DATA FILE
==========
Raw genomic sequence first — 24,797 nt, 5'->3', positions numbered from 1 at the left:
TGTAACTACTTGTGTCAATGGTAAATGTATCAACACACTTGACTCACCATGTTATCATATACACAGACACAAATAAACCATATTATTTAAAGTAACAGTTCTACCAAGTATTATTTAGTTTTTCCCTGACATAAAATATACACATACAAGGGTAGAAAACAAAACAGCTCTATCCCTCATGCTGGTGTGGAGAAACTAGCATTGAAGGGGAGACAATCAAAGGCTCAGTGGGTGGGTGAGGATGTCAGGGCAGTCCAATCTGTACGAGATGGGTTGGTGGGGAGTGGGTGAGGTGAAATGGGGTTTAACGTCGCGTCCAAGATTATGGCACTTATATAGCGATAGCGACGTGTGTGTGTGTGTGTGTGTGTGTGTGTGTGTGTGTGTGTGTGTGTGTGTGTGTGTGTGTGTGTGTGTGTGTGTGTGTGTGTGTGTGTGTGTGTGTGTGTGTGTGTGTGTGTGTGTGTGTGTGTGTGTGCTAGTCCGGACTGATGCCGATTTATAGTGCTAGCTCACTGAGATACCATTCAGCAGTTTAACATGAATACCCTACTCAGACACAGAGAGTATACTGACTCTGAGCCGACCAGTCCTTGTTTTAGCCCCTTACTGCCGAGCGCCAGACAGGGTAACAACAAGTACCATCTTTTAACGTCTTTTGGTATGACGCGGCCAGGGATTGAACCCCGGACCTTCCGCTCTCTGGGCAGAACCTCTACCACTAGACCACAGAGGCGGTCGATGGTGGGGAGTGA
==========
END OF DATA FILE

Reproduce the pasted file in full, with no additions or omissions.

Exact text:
Raw genomic sequence first — 24,797 nt, 5'->3', positions numbered from 1 at the left:
TGTAACTACTTGTGTCAATGGTAAATGTATCAACACACTTGACTCACCATGTTATCATATACACAGACACAAATAAACCATATTATTTAAAGTAACAGTTCTACCAAGTATTATTTAGTTTTTCCCTGACATAAAATATACACATACAAGGGTAGAAAACAAAACAGCTCTATCCCTCATGCTGGTGTGGAGAAACTAGCATTGAAGGGGAGACAATCAAAGGCTCAGTGGGTGGGTGAGGATGTCAGGGCAGTCCAATCTGTACGAGATGGGTTGGTGGGGAGTGGGTGAGGTGAAATGGGGTTTAACGTCGCGTCCAAGATTATGGCACTTATATAGCGATAGCGACGTGTGTGTGTGTGTGTGTGTGTGTGTGTGTGTGTGTGTGTGTGTGTGTGTGTGTGTGTGTGTGTGTGTGTGTGTGTGTGTGTGTGTGTGTGTGTGTGTGTGTGTGTGTGTGTGTGTGTGTGTGTGTGTGCTAGTCCGGACTGATGCCGATTTATAGTGCTAGCTCACTGAGATACCATTCAGCAGTTTAACATGAATACCCTACTCAGACACAGAGAGTATACTGACTCTGAGCCGACCAGTCCTTGTTTTAGCCCCTTACTGCCGAGCGCCAGACAGGGTAACAACAAGTACCATCTTTTAACGTCTTTTGGTATGACGCGGCCAGGGATTGAACCCCGGACCTTCCGCTCTCTGGGCAGAACCTCTACCACTAGACCACAGAGGCGGTCGATGGTGGGGAGTGA